The Square and the Tower: Networks and Power, from the Freemasons to Facebook

Unabridged Audiobook

Written By: Niall Ferguson

Narrated By: Elliot Hill

Publisher: Penguin Audio

Date: January 2018

Duration: 17 hours 22 minutes

Summary:

The instant New York Times bestseller.

A brilliant recasting of the turning points in world history, including the one we're living through, as a collision between old power hierarchies and new social networks.

“Captivating and compelling.” —The New York Times

'Niall Ferguson has again written a brilliant book...In 400 pages you will have restocked your mind. Do it.' —The Wall Street Journal

“The Square and the Tower, in addition to being provocative history, may prove to be a bellwether work of the Internet Age.” —Christian Science Monitor

Most history is hierarchical: it's about emperors, presidents, prime ministers and field marshals. It's about states, armies and corporations. It's about orders from on high. Even history 'from below' is often about trade unions and workers' parties. But what if that's simply because hierarchical institutions create the archives that historians rely on? What if we are missing the informal, less well documented social networks that are the true sources of power and drivers of change?

The 21st century has been hailed as the Age of Networks. However, in The Square and the Tower, Niall Ferguson argues that networks have always been with us, from the structure of the brain to the food chain, from the family tree to freemasonry. Throughout history, hierarchies housed in high towers have claimed to rule, but often real power has resided in the networks in the town square below. For it is networks that tend to innovate. And it is through networks that revolutionary ideas can contagiously spread. Just because conspiracy theorists like to fantasize about such networks doesn't mean they are not real.

From the cults of ancient Rome to the dynasties of the Renaissance, from the founding fathers to Facebook, The Square and the Tower tells the story of the rise, fall and rise of networks, and shows how network theory--concepts such as clustering, degrees of separation, weak ties, contagions and phase transitions--can transform our understanding of both the past and the present.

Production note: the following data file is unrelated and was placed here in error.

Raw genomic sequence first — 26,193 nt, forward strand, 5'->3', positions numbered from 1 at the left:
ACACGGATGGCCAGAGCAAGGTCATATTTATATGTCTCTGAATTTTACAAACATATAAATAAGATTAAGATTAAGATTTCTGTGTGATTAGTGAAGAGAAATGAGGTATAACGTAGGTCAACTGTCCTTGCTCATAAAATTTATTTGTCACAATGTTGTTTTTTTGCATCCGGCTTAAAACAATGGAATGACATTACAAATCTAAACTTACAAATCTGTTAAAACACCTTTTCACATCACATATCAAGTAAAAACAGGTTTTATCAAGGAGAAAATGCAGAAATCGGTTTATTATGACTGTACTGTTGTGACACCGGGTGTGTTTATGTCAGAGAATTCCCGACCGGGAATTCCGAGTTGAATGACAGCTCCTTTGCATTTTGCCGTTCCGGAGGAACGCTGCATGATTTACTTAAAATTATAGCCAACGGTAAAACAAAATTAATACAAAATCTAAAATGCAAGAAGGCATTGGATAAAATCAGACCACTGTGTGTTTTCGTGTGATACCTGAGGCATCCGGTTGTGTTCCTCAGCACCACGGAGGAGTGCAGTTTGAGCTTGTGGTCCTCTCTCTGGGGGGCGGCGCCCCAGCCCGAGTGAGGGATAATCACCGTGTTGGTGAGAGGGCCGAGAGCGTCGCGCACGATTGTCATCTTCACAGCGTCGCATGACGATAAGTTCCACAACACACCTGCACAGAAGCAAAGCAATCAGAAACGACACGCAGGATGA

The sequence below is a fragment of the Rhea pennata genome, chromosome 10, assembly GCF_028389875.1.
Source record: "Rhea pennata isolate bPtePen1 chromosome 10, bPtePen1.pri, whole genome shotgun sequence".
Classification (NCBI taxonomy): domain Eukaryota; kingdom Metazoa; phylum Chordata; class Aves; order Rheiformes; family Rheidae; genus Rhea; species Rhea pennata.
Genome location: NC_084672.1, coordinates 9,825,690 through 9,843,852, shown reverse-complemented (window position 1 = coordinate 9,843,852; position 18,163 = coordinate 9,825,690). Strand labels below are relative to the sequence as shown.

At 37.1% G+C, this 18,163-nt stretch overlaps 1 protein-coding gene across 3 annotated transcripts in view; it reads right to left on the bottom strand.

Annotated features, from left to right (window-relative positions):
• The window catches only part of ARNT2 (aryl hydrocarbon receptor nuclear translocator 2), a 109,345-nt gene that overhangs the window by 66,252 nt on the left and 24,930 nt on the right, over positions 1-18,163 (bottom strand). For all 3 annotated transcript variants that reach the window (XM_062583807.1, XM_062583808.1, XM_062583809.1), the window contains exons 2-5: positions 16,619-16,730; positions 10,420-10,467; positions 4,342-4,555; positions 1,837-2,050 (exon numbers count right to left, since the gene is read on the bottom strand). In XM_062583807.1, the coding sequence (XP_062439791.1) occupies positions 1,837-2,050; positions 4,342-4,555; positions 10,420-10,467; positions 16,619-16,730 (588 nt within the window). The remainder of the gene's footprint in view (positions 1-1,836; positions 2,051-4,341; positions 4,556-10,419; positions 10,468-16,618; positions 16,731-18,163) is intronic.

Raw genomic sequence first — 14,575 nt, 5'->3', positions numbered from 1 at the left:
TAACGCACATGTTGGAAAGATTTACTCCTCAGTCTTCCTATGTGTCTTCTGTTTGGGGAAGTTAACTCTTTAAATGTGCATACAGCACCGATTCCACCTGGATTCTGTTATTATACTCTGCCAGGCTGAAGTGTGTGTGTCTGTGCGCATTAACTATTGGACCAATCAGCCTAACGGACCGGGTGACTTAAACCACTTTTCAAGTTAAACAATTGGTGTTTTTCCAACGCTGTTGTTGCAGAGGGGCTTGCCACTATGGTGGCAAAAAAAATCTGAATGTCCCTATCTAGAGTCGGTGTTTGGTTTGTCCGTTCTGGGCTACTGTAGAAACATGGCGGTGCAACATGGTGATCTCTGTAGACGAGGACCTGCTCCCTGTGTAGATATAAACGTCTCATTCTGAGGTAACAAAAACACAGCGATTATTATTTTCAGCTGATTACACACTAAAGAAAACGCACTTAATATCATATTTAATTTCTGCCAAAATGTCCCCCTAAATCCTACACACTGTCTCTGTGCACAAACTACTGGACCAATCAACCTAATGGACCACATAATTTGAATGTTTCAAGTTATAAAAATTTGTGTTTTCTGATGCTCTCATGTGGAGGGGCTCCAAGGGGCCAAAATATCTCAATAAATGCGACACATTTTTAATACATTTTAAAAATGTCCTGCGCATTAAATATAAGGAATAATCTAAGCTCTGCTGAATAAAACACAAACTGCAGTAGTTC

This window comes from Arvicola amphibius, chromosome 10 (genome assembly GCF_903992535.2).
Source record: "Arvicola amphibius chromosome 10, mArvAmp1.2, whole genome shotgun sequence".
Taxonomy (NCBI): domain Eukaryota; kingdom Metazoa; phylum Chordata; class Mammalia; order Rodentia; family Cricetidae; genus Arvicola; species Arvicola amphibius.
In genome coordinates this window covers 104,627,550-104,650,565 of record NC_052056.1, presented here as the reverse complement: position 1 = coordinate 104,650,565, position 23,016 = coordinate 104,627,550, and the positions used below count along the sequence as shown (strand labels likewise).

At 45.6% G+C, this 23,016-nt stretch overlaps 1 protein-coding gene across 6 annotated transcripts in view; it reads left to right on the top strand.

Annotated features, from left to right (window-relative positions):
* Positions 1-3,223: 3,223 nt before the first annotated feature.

Just as The Ascent of Money put Wall Street into historical perspective, so The Square and the Tower does the same for Silicon Valley. And it offers a bold prediction about which hierarchies will withstand this latest wave of network disruption--and which will be toppled.

Genres:

  • Richard B.

    Not perfect but definitely worth reading. While Ferguson does go deep in to the history of networks of all types, (political, social, financial, electronic, etc) he sometimes doesn't go deep enough, which is evident in his sometimes incorrect conclusions. He explains with reasonable clarity how networks compare to hierarchies, and gives much food for thought on the strengths and weaknesses of both in numerous contexts. While this book is pretty good, it's not great. If you want great, go read Yuval Harari's trilogy of books on Sapiens.

Square and the Tower: Networks and Power, from the Freemasons to Facebook

by Niall Ferguson

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Square and the Tower: Networks and Power, from the Freemasons to Facebook, Niall Ferguson